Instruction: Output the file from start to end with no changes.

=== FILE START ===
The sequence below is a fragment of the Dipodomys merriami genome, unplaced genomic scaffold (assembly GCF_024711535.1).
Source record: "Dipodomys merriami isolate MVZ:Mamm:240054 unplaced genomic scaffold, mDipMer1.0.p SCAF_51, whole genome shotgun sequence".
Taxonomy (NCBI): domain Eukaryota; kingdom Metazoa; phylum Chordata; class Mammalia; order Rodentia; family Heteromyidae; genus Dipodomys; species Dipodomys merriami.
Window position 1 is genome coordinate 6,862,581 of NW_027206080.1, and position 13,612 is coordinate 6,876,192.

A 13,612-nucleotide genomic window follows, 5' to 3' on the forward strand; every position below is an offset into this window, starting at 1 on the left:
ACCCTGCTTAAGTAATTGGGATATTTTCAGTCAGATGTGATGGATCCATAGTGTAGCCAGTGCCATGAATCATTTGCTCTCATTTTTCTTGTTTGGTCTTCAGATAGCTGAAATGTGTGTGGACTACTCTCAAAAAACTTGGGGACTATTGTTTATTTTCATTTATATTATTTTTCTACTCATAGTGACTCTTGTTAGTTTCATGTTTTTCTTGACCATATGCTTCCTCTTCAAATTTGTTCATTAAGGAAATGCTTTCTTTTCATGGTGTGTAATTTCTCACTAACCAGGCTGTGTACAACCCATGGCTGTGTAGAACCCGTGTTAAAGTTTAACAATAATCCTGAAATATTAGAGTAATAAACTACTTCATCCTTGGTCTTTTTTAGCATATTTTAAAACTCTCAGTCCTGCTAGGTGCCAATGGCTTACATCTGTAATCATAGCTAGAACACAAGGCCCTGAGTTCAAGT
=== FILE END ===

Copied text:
The sequence below is a fragment of the Dipodomys merriami genome, unplaced genomic scaffold (assembly GCF_024711535.1).
Source record: "Dipodomys merriami isolate MVZ:Mamm:240054 unplaced genomic scaffold, mDipMer1.0.p SCAF_51, whole genome shotgun sequence".
Taxonomy (NCBI): domain Eukaryota; kingdom Metazoa; phylum Chordata; class Mammalia; order Rodentia; family Heteromyidae; genus Dipodomys; species Dipodomys merriami.
Window position 1 is genome coordinate 6,862,581 of NW_027206080.1, and position 13,612 is coordinate 6,876,192.

A 13,612-nucleotide genomic window follows, 5' to 3' on the forward strand; every position below is an offset into this window, starting at 1 on the left:
ACCCTGCTTAAGTAATTGGGATATTTTCAGTCAGATGTGATGGATCCATAGTGTAGCCAGTGCCATGAATCATTTGCTCTCATTTTTCTTGTTTGGTCTTCAGATAGCTGAAATGTGTGTGGACTACTCTCAAAAAACTTGGGGACTATTGTTTATTTTCATTTATATTATTTTTCTACTCATAGTGACTCTTGTTAGTTTCATGTTTTTCTTGACCATATGCTTCCTCTTCAAATTTGTTCATTAAGGAAATGCTTTCTTTTCATGGTGTGTAATTTCTCACTAACCAGGCTGTGTACAACCCATGGCTGTGTAGAACCCGTGTTAAAGTTTAACAATAATCCTGAAATATTAGAGTAATAAACTACTTCATCCTTGGTCTTTTTTAGCATATTTTAAAACTCTCAGTCCTGCTAGGTGCCAATGGCTTACATCTGTAATCATAGCTAGAACACAAGGCCCTGAGTTCAAGT